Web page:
• Extract method (closely related to the one above) – While doing refactoring you might notice that some method inside one class is more related to another one, so move it there.
  • Rename methods – If a method name is not describing the functionality well enough.
  • Introduce explaining variable – Shortest possible code is not always the best option: If, for example, understanding what a loop, if-clause with an assign operation or a long-chained method call does takes more than a minute introducing an explanation variable could work.
  • Remove duplicate code – Remember the DRY principle (Don’t Repeat Yourself) as it is always good to keep your code neat and tidy by removing duplicate functionality.

 

Additional reading

http://sourcemaking.com/refactoring/introduction-to-refactoring
http://en.wikipedia.org/wiki/Refactoring

Getting back on track and coding

This is learning diary post from Uni Helsinki course Software Factory / Facebook academy – SocketIO team. For more info about this course read  “Ready, Set, Start Coding!”.

You can find open issues and questions I collect from past week in my quick project notes.

 Yep, where were we?

It’s been a long while since the last time I did put some hours into this project so now it’s time to get back on track.

The difference global variables in browser

var foo = ‘bar’;
console.log( delete window.foo );  // false, not deleted

Creates a variable on the variable object on the global execution context and which is the global object that on browsers is aliased as window. This creates a property on window that you cannot delete and it is also defined before the first line of code runs.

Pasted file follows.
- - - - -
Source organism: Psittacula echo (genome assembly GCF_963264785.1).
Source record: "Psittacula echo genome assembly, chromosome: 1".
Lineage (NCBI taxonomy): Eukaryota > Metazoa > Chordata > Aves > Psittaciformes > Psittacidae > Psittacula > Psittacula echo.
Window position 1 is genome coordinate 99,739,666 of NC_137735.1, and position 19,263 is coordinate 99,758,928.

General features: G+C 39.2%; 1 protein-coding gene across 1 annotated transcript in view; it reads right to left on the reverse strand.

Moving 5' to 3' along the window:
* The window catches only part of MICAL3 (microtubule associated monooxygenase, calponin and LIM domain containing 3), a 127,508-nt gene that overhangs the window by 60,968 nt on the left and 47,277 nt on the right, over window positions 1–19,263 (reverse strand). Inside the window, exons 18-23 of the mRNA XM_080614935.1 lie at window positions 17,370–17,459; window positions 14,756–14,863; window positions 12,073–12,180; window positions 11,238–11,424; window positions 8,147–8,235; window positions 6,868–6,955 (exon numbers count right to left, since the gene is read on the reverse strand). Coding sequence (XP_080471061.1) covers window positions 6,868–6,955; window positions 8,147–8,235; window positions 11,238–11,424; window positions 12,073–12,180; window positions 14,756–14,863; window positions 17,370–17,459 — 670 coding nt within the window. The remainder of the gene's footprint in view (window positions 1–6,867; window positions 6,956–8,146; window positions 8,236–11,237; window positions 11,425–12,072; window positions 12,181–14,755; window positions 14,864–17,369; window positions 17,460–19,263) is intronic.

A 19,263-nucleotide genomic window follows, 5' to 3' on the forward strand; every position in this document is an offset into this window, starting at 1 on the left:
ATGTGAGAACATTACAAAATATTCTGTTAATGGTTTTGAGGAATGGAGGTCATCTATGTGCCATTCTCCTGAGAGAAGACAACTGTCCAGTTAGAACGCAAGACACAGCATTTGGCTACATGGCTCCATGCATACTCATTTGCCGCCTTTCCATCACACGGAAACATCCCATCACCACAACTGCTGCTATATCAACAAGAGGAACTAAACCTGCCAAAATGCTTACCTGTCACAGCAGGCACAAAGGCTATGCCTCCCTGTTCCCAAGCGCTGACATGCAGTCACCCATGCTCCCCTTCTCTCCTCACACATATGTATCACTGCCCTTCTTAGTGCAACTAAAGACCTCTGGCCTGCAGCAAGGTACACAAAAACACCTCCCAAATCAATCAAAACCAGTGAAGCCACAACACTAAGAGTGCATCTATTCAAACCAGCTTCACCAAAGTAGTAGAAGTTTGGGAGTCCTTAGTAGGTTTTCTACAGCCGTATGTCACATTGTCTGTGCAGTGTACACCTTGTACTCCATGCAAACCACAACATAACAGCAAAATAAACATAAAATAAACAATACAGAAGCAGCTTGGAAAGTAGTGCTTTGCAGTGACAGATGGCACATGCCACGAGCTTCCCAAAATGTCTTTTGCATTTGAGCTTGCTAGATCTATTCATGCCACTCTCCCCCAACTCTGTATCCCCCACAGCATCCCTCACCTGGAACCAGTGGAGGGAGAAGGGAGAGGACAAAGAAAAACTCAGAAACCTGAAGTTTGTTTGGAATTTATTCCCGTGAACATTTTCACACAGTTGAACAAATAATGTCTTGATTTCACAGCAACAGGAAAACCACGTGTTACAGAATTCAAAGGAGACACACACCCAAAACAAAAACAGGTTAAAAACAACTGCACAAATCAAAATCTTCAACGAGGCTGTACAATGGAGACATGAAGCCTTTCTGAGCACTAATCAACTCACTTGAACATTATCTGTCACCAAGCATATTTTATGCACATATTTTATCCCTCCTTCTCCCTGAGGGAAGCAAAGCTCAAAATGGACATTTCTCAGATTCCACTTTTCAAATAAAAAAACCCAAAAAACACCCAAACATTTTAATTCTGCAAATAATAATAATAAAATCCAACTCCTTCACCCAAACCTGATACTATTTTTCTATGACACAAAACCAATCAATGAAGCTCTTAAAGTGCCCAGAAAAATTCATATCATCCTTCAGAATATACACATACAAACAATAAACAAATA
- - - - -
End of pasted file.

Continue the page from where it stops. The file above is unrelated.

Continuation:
The window symbol itself, is a actually a property of the global object that it uses to point itself.  Note also that on IE8 and earlier the property created on window is not enumerable, in IE9 Chrome, Firefox and Opera it is.

foo = ‘bar’;

Creates a property on the window object implicitly. As it’s normal property and it can be deleted.

window.foo = ‘bar’;

Creates a property on the window object explicitly. It’s a normal property and can be deleted.

this.foo = ‘bar’;

Keyword this  in the global execution context references the global object, so the code is identical to case above it.

Be aware with with global variables they can be confusing
foo = ‘bar’;

function doFoo() {
foo = “Hello”; // overides global variable
}

function doBar(foo) {
console.log(foo) // does this print “Hello” or “Howdy”
}

foo();
bar(‘Howdy’);

but avoid cluttering the global object

the best practice is to creating a namespace variable, that you use for the needed properties.

var app = {};
app.foo = ‘bar’;

 Next this on the Socket.io -team.

During the weekend I have time to write about the architecture in Socket.io project.

 

Memory issues and test cases

This is learning diary post from Uni Helsinki course Software Factory / Facebook academy – SocketIO team. For more info about this course read  “Ready, Set, Start Coding!”.